Monday, February 20, 2012

Autism: New Theory Explains Face Recognition Barriers

Face recognition is something that people have difficulty with. For people with autism, the process of face recognition is much harder.

A popular theory states that the difficulty in facial recognition starts from childhood.

Children with autism are likely to avoid encountering different faces during childhood, which harms the development of the brain area for processing faces.

Darren Hedley, a PhD graduate from Flinders University proposes another theory that could explain this situation.

According to Hedley, people with autism might have an early or unconscious memory of faces and the problem is the way they process the information in their later years.

"People with autism have difficulty recognising peoples' faces and that's believed to contribute to social impairments such as understanding emotion and the thoughts and feelings of others, which is a characteristic of autism," Hedley said.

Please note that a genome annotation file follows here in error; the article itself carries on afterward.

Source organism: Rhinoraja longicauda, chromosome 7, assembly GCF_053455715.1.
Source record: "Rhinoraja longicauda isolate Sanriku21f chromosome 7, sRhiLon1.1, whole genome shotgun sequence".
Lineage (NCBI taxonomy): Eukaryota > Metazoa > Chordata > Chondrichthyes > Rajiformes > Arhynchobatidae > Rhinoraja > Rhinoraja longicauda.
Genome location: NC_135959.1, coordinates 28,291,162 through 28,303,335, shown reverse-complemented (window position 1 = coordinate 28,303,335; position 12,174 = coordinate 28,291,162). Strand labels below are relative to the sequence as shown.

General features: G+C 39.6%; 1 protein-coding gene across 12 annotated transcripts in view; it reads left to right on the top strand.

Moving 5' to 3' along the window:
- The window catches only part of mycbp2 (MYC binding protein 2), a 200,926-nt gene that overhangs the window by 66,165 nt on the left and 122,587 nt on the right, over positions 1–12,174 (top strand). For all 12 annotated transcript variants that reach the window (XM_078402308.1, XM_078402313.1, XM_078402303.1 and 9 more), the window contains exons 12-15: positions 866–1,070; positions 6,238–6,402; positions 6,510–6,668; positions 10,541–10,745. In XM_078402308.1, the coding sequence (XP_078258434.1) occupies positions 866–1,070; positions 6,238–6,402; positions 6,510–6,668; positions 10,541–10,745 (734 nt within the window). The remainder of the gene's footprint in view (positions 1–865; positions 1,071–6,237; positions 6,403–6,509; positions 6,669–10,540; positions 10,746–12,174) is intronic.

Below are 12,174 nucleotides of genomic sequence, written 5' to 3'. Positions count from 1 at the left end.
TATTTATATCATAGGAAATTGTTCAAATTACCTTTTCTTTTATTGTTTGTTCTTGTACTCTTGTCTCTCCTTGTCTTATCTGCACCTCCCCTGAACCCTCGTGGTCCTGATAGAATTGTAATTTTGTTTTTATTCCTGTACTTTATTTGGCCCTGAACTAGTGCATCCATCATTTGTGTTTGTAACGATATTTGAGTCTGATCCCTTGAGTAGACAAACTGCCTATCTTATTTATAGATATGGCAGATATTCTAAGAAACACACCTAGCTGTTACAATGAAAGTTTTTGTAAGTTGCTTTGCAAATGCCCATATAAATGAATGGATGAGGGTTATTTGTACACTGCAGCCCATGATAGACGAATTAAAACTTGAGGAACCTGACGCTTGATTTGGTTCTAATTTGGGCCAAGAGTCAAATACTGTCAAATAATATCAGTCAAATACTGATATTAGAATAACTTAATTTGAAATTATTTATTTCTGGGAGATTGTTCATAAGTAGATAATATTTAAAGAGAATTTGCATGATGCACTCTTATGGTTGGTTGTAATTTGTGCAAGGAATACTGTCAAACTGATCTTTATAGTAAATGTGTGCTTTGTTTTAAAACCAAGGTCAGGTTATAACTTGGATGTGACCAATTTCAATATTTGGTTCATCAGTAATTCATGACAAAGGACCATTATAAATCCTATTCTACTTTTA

"But we think that part of the facial recognition deficit in autism may be because of difficulties with complex information processing, which may affect the person's ability to combine and process all that incoming sensory information and to then make an accurate response," he said.

During his doctoral studies, Hedley performed a series of "eye-tracking" tests on adults with autism to determine their conscious and subconscious reaction to new and familiar faces.

Hedley said the findings indicated that people with autism may have "dissociation between implicit processing and explicit face recognition", as opposed to an early memory deficit.

"It's not so much the face isn't recognised by the brain but there's a problem in them being able to then use that information to say 'I recognise this person'."

In addition to his PhD research, Hedley has been involved in a cross-cultural partnership to evaluate the effectiveness of an early detection tool for children with autism that was developed at Flinders University and tried out in Mexico from 2004 to 2008.

A paper on the Autism Detection in Early Childhood assessment tool was recently selected as a winner of Flinders inaugural Best Student Paper Award, which aims to recognise excellence in student research across the University.

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